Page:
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Posts Tagged ‘Hamlet’

I know that many – perhaps even most – people believe that the truly great plays demonstrate their greatness, in part, by proving themselves to be infinitely open to interpretation and presentation.

Along side this belief there is also the much-repeated claim made by actors (genuinely meant, I am sure) that they feel that they never did – never COULD – get totally to grips with the character of Lear, Hedda, Iago – whomever.

These two things taken together make it almost blasphemous to talk about a definitive performance in one of those roles (let alone the more complex and wide-ranging idea of a “definitive production”)…and yet…

Of course these things are matter of taste, and they are locked in time (even if one were to admit its possibility, a definitive “Othello” of the 1950s is going to be very different to one of this decade – not least because of the natural skin tone of the actor playing the eponymous hero), but that said, I think I have seen quite a few “definitive” productions of the great plays (and thus with “definitive” performances at their heart) – and I think (without modesty) that I have seen enough and no enough to be able to make that judgement. I’m thinking of “the classics” here – rather than modern plays where the production has been mind-blowing (and hard to imagine an improvement being made: such as Denise Gough in “People, Places and Things” or Mark Rylance in “Jerusalem”).

These are not in date order, and I don’t know how they’d hold up today: but I would guess “pretty well”…

Fiona Shaw in Deborah Warner’s “Hedda Gabler” – still the best night (nine nights, in fact) that I have ever spent in a theatre.

Antony Hopkins and Judi Dench in Peter Hall’s “Antony and Cleopatra”

Ian Holm in Richard Eyre’s “King Lear”

Ian McKellen and Judi Dench in Trevor Nunn’s “Macbeth”

Adrian Lester in Nicholas Hytner’s “Othello”

Mark Strong in Ivo van Hove’s “A View From the Bridge”

Fiona Shaw in Deborah Warner’s “Medea”

Andrew Scott in Robert Icke’s “Hamlet”

As I write this, “Hamlet” is still on at The Gielgud Theatre in London. I saw it for the first time in the Almeida, and then the second time with my children at The Gielgud – and I’ve got tickets for two more nights before it closes in a month’s time. It is absolutely extraordinary.

Andrew Scott’s Hamlet makes the play – and the character – feel newly minted (which I would have never thought possible). He is conversational, clear and accessible, never once striking a false note; and managing to find wit, humour and passion in even the most well-trod of passages. There isn’t one cliche, there isn’t one moment that feels manufactured: this is the first time that I have seen the leaps in emotion executed with such clarity and conviction – it really is a monumental performance. This Hamlet is so grief-stricken because he is so passionate: you feel that he has one layer of skin less than anyone else – he is so vulnerable to what goes on around him, to the endless betrayals that he faces and the lies that he is told that his death felt like a release that he was yearning for. The “fall of a sparrow” section had me in pieces: this was someone looking forward to death as a way out of a tormented life. Mind-blowing.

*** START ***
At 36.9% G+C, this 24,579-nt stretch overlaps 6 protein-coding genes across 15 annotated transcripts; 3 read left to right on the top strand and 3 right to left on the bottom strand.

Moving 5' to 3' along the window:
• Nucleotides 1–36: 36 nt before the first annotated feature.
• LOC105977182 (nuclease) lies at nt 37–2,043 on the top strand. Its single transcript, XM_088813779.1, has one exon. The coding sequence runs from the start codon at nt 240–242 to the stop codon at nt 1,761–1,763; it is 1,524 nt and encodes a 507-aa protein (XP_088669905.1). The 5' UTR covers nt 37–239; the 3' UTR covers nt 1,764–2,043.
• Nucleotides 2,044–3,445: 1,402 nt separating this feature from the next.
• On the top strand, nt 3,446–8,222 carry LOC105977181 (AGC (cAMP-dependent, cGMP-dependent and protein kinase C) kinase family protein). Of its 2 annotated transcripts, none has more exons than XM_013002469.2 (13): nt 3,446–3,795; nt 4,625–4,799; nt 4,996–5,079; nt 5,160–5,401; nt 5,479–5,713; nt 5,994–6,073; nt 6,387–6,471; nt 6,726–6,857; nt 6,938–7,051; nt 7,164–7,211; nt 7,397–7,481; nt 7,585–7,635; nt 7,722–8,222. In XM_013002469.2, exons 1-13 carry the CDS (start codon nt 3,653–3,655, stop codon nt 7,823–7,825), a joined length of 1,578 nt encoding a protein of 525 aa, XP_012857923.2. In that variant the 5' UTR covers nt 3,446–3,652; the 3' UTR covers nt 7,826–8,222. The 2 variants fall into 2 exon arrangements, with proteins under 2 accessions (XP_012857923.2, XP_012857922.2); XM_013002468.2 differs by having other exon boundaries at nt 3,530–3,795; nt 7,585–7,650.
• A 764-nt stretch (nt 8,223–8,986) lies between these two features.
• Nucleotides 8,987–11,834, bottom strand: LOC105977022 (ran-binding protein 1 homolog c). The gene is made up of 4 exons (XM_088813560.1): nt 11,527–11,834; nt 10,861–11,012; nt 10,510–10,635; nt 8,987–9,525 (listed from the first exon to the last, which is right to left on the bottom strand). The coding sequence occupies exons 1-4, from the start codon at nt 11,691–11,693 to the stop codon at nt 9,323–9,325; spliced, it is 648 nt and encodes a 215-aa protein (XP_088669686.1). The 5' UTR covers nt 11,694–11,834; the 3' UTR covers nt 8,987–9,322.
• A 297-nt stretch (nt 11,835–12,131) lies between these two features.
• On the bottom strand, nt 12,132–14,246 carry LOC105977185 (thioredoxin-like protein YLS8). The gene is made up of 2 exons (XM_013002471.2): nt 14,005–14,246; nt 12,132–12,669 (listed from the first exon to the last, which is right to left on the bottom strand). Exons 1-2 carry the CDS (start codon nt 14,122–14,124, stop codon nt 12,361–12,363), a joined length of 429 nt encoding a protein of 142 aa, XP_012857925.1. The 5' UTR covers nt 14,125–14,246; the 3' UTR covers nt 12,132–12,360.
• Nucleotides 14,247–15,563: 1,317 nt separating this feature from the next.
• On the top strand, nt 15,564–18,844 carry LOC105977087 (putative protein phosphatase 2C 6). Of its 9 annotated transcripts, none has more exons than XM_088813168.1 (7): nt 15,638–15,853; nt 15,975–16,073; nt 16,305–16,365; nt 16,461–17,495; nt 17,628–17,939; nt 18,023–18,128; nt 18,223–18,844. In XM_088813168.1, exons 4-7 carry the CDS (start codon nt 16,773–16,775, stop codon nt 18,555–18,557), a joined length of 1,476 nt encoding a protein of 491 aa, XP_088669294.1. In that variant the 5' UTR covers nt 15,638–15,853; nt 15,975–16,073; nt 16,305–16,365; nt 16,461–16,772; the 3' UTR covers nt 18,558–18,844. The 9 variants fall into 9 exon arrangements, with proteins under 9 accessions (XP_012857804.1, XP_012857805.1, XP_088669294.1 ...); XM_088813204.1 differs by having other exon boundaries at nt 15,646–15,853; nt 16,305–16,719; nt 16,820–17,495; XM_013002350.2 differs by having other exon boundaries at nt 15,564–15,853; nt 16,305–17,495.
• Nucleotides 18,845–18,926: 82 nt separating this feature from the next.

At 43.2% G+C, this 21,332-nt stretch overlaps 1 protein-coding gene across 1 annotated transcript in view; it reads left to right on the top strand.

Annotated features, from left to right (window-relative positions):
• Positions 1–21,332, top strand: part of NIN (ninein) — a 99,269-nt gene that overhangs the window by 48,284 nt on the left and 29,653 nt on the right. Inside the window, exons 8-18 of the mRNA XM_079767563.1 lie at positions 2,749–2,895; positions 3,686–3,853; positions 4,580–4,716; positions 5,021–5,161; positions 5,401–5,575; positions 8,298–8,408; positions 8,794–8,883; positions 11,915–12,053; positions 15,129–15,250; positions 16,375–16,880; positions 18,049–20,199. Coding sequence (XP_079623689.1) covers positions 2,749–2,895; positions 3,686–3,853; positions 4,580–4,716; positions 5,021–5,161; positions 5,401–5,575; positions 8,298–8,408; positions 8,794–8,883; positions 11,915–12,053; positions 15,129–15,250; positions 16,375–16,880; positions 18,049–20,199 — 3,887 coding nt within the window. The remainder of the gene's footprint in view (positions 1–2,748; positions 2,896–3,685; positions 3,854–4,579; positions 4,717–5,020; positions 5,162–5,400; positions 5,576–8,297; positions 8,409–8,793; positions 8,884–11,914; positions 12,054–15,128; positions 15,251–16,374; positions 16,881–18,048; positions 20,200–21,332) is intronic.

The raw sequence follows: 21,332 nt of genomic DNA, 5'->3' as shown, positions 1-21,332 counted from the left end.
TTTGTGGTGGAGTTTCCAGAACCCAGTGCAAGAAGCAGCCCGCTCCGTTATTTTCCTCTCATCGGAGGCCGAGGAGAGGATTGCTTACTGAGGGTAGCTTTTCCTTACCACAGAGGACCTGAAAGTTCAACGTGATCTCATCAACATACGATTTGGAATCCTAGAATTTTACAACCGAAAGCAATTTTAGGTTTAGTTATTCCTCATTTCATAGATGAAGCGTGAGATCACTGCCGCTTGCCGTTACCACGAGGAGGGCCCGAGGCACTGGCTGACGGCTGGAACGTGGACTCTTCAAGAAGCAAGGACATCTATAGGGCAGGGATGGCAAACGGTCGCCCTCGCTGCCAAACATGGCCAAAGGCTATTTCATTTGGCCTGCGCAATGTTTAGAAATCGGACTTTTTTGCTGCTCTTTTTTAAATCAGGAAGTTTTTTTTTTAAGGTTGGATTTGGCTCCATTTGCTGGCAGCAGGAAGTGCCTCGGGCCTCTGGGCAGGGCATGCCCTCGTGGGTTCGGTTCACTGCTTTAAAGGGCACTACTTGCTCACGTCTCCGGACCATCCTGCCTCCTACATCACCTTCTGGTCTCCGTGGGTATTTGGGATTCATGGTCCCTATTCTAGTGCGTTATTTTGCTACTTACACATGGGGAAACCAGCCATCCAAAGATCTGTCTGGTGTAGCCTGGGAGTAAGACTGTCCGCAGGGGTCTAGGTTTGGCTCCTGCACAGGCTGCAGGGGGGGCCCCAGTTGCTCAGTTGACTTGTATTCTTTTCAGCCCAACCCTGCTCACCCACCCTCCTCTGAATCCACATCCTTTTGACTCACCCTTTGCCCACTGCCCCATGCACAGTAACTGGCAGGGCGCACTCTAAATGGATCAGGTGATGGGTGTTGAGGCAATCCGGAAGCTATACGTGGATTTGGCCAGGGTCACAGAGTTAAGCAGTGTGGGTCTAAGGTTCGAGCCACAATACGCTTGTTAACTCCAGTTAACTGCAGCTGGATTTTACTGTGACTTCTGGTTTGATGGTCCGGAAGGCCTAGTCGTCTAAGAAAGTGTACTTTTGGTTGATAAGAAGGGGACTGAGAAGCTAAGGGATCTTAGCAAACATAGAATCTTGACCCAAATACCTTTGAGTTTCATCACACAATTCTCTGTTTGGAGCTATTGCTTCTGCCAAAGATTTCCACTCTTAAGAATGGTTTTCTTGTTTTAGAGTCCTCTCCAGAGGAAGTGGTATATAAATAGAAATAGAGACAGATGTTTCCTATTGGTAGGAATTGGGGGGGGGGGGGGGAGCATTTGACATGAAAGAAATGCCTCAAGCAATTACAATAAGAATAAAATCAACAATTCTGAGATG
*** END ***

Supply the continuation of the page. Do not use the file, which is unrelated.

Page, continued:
The direction is a masterpiece of clarity and creativity. I’ve never seen the Ghost of Hamlet’s Father presented in so chilling and brilliant a way. I’ve never seen Elsinore feel so watched and watchful (even in other productions when that was clearly a core part of the interpretation: Nicholas Hytner’s great production with Rory Kinnear in the lead was awash with FBI types with earpieces and walkie-talkies – but somehow I became immune to it: here, the touch is far lighter and far more significant). I have never seen such a strong and affecting Ophelia as Jessica Brown Findlay, whose mad scenes were handled with such control and pathos that there wasn’t a single embarrassed titter throughout (and if that doesn’t sound like the highest praise imaginable, I assure you that it is): this was the first time that I thought Hamlet and Ophelia really, really loved each other. The final scene (well cut and sharply staged) ends in a coup-de-theatre that delivers a punch to the heart.

It is absolutely once in a lifetime, dust-free, fuss-free stuff: and it blew me (and my children) away. If you can get to see it, I would urge you to see it. If you only go to the theatre once a year, make it this. It is so, so good and I know that I will never forget it.

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Look: I’m not going to start making rash claims about regular updates. I may, or may not, start doing this again “properly”: but what I CAN commit to is a swift and utterly non-comprehensive update on some of the things that have happened in my life since my last post, which was a LONG time ago.

  1. All my children continue to be superb. I shall say nothing more about them: they are the centre of my world, but that does not make for diverting updates.